Rocky Rebound for Canadian Retail Sales Q2 Into the Summer: Ed Strapagiel

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The latest data from StatsCan show a big recovery in Canadian retail sales. In Q2 2021, total overall sales were up 25.4% year-over-year. The 3 month growth trend (orange line in the chart below) has been at record breaking highs, and has pulled up the underlying 12 month trend (green line) along for the ride.

Note that hot current sales growth rates do not mean that good times are here again – it’s more of a reflection of how bad things were a year ago due to COVID. In Q2 2021, total retail sales were $173.8 billion, well up from $138.6 billion in Q2 2020, which itself however was well down from $162.7 billion in 2019. In other words, we’re just getting back to around where we were two years ago, in pre-pandemic times, plus a little inflation and population growth.

Retail conditions are still very much unsettled. The impact of the next COVID wave and/or variant is essentially unpredictable. There are also huge sales swings in every major retail sector.

Food & Drug

The Food & Drug sector actually posted record high retail sales increases last year as COVID rolled out. This was due to a mix of factors, such as staying open while other retailers were mandated to close, and highly restricted operating conditions for restaurants which promoted eating in over dining out. These circumstances now appear to have reached a plateau, and retail sales growth rates have returned to more typical levels. In Q2 2021, retail sales were up 2.7% year-over-year, or roughly at pre-pandemic levels.

There are some twists and turns here too. Supermarkets & other grocery stores’ retail sales were down 1.6% in Q2 versus last year, while convenience stores saw a sales decline 3.2%, even though both these retailer types had strong gains in 2020. On the other hand, specialty food stores are still hanging in with an 8.0% Q2 increase in retail sales.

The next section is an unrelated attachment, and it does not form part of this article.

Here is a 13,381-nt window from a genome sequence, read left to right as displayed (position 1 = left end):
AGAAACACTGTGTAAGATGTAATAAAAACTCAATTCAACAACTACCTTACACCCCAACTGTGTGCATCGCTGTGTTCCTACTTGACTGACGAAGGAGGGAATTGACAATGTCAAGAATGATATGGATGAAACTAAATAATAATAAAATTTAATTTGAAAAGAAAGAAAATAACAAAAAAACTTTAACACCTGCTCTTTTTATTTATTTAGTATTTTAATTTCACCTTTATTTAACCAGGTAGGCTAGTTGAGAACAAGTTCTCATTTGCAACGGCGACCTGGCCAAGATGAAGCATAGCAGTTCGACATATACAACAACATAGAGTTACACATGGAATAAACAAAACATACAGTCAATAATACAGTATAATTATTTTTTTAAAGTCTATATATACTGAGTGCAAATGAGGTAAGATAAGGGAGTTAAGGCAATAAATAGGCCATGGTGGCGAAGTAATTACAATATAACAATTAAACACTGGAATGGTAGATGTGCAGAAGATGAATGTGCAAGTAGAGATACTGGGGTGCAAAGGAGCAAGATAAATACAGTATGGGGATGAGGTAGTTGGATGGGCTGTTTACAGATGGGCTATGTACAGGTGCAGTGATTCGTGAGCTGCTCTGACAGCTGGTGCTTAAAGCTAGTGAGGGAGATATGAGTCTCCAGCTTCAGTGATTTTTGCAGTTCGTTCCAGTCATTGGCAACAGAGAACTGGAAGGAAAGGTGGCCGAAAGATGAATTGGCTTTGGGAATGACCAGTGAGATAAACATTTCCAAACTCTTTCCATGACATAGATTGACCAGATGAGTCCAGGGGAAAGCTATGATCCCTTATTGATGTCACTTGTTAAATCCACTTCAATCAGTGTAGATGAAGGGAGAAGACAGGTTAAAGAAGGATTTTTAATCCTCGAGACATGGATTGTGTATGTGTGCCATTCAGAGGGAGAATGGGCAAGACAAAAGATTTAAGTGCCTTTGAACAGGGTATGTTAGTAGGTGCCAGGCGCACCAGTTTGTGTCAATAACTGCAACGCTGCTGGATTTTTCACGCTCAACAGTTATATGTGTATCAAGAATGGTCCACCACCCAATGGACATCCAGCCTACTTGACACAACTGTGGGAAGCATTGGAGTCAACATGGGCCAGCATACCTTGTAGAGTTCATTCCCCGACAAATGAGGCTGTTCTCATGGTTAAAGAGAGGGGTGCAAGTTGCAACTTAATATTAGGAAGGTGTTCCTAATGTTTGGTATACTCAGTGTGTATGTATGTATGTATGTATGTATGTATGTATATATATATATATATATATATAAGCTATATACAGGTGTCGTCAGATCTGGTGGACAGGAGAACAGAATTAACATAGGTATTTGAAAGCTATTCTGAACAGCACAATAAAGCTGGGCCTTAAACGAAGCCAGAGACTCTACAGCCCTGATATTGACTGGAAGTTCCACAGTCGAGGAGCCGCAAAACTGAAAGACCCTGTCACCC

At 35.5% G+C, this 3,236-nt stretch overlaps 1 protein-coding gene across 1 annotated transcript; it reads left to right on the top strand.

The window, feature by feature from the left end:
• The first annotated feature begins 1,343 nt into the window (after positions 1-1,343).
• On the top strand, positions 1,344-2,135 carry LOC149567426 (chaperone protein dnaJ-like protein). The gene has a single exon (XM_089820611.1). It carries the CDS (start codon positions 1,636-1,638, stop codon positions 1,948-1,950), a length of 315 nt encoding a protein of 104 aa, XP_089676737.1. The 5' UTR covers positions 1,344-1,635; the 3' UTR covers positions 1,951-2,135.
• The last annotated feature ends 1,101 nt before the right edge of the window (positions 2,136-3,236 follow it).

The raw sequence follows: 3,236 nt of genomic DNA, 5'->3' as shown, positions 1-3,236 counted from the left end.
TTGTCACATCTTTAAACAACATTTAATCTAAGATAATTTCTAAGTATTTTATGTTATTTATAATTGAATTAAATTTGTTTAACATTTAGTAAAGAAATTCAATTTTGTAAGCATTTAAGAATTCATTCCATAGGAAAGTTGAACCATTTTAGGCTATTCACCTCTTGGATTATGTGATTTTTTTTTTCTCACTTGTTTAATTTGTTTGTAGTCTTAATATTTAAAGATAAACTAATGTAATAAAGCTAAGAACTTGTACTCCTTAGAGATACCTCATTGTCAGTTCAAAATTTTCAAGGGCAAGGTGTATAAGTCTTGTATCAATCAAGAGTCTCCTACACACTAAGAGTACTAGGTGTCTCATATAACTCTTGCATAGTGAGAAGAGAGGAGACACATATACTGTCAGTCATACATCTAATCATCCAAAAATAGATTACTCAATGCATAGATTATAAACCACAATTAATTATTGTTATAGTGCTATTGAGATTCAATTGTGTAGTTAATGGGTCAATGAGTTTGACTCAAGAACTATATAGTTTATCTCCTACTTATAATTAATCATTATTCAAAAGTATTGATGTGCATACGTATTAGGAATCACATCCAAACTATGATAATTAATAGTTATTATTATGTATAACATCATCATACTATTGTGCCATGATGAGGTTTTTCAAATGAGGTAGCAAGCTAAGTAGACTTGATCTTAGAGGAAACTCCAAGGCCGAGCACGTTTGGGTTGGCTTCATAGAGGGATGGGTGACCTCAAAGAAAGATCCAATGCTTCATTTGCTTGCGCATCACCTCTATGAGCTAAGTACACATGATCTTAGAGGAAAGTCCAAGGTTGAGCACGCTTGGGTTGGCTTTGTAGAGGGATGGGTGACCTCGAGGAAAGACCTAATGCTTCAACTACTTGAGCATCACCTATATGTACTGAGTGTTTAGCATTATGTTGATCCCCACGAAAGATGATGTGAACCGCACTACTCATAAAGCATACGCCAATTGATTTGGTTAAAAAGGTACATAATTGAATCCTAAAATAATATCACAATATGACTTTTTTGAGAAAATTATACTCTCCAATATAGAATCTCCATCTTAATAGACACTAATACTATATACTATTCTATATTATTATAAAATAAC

Health & personal care stores are holding up the Food & Drug sector at this time. Their retail sales were up 11.7% year-over-year in Q2, which countered the bad news in food stores.

Store Merchandise

The Store Merchandise sector seems to be back with a vengeance, with year-over-year retail sales up 23.0% in Q2. As non-essential retailers and malls reopen for business, it seems that consumers are catching up on shopping needs they may have been putting off. Interestingly, the boom in e-commerce retail sales appears to be slowing somewhat at the same time.

Almost all store types in the sector had strong year-over-year retail sales gains in Q2. Clothing & accessories stores were up 64.5%, furniture & home furnishings retailers gained 55.4%, and sporting goods, hobby, book and music stores saw a 34.4% increase in retail sales. On the other hand, general merchandise stores only had a modest gain of 5.6%.

Automotive & Related

Retail sales in the Automotive & Related sector gained 52.9% year-over-year in Q2 2021. Much of this however is due to very weak year ago sales in 2020. In dollar terms, the sector’s Q2 retail sales are just slightly ahead of what they were in 2019. In other words, we’re just getting to where we were two years ago.

Sales at automobile dealers were up 61.1% year-over-year in Q2, again mostly because last year was so bad. Going forward, sales may slow due to production issues caused by a shortage of computer chips.